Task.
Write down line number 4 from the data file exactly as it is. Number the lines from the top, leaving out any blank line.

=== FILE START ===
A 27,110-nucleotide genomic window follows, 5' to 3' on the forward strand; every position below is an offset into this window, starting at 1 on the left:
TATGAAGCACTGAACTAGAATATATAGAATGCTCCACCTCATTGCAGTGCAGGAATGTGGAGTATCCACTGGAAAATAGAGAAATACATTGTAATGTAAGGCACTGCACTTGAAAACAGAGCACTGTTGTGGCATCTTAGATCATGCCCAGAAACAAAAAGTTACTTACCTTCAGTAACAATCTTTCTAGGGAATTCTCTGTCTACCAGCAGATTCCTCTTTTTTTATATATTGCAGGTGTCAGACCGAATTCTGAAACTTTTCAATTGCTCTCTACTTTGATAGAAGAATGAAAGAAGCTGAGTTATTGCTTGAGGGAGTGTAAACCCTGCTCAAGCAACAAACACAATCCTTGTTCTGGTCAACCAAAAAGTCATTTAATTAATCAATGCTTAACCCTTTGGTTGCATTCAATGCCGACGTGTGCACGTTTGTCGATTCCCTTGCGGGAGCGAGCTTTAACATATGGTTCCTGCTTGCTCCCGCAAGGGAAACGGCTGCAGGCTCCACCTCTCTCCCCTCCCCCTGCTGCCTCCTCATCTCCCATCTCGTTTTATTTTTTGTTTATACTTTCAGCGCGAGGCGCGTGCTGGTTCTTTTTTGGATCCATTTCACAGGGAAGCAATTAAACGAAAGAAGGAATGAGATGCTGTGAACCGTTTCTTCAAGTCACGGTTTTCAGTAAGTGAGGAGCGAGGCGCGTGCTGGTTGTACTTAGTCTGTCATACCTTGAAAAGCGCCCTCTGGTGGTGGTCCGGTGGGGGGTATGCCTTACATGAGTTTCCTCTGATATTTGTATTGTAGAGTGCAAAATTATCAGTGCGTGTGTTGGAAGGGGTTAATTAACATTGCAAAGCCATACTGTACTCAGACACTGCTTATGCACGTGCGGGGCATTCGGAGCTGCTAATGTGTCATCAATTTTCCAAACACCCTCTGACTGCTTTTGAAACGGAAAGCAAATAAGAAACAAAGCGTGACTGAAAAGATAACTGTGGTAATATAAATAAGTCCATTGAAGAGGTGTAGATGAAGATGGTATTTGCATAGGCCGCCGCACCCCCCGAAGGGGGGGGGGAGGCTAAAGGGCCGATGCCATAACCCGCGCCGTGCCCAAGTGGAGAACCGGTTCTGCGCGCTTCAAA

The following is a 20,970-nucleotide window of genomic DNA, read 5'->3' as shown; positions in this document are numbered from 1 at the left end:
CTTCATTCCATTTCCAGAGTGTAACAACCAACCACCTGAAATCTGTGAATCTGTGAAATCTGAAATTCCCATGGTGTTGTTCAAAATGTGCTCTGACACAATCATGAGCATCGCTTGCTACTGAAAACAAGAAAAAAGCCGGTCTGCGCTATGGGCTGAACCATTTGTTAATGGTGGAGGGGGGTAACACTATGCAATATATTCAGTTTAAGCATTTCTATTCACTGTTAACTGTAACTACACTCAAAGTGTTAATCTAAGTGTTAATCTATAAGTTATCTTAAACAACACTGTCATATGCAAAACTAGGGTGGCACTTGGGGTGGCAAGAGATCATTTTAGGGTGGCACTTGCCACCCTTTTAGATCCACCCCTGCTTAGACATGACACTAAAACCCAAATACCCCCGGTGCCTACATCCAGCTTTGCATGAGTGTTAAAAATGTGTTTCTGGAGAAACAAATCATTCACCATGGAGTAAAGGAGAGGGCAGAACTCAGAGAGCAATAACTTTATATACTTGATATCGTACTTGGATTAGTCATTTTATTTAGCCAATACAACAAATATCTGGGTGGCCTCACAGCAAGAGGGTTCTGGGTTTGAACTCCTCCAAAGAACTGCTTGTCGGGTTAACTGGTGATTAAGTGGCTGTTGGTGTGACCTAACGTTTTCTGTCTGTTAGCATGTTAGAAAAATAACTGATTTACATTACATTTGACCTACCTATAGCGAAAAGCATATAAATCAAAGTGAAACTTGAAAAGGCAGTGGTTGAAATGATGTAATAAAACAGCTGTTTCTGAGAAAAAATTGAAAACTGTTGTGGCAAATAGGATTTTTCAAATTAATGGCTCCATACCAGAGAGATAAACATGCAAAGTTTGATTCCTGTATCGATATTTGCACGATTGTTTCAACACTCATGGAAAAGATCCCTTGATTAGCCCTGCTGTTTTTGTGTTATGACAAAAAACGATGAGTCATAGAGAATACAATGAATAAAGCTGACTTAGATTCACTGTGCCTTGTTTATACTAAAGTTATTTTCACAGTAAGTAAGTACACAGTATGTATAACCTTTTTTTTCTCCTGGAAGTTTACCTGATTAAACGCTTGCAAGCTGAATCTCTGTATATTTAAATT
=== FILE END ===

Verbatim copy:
CTTCATTCCATTTCCAGAGTGTAACAACCAACCACCTGAAATCTGTGAATCTGTGAAATCTGAAATTCCCATGGTGTTGTTCAAAATGTGCTCTGACACAATCATGAGCATCGCTTGCTACTGAAAACAAGAAAAAAGCCGGTCTGCGCTATGGGCTGAACCATTTGTTAATGGTGGAGGGGGGTAACACTATGCAATATATTCAGTTTAAGCATTTCTATTCACTGTTAACTGTAACTACACTCAAAGTGTTAATCTAAGTGTTAATCTATAAGTTATCTTAAACAACACTGTCATATGCAAAACTAGGGTGGCACTTGGGGTGGCAAGAGATCATTTTAGGGTGGCACTTGCCACCCTTTTAGATCCACCCCTGCTTAGACATGACACTAAAACCCAAATACCCCCGGTGCCTACATCCAGCTTTGCATGAGTGTTAAAAATGTGTTTCTGGAGAAACAAATCATTCACCATGGAGTAAAGGAGAGGGCAGAACTCAGAGAGCAATAACTTTATATACTTGATATCGTACTTGGATTAGTCATTTTATTTAGCCAATACAACAAATATCTGGGTGGCCTCACAGCAAGAGGGTTCTGGGTTTGAACTCCTCCAAAGAACTGCTTGTCGGGTTAACTGGTGATTAAGTGGCTGTTGGTGTGACCTAACGTTTTCTGTCTGTTAGCATGTTAGAAAAATAACTGATTTACATTACATTTGACCTACCTATAGCGAAAAGCATATAAATCAAAGTGAAACTTGAAAAGGCAGTGGTTGAAATGATGTAATAAAACAGCTGTTTCTGAGAAAAAATTGAAAACTGTTGTGGCAAATAGGATTTTTCAAATTAATGGCTCCATACCAGAGAGATAAACATGCAAAGTTTGATTCCTGTATCGATATTTGCACGATTGTTTCAACACTCATGGAAAAGATCCCTTGATTAGCCCTGCTGTTTTTGTGTTATGACAAAAAACGATGAGTCATAGAGAATACAATGAATAAAGCTGACTTAGATTCACTGTGCCTTGTTTATACTAAAGTTATTTTCACAGTAAGTAAGTACACAGTATGTATAACCTTTTTTTTCTCCTGGAAGTTTACCTGATTAAACGCTTGCAAGCTGAATCTCTGTATATTTAAATT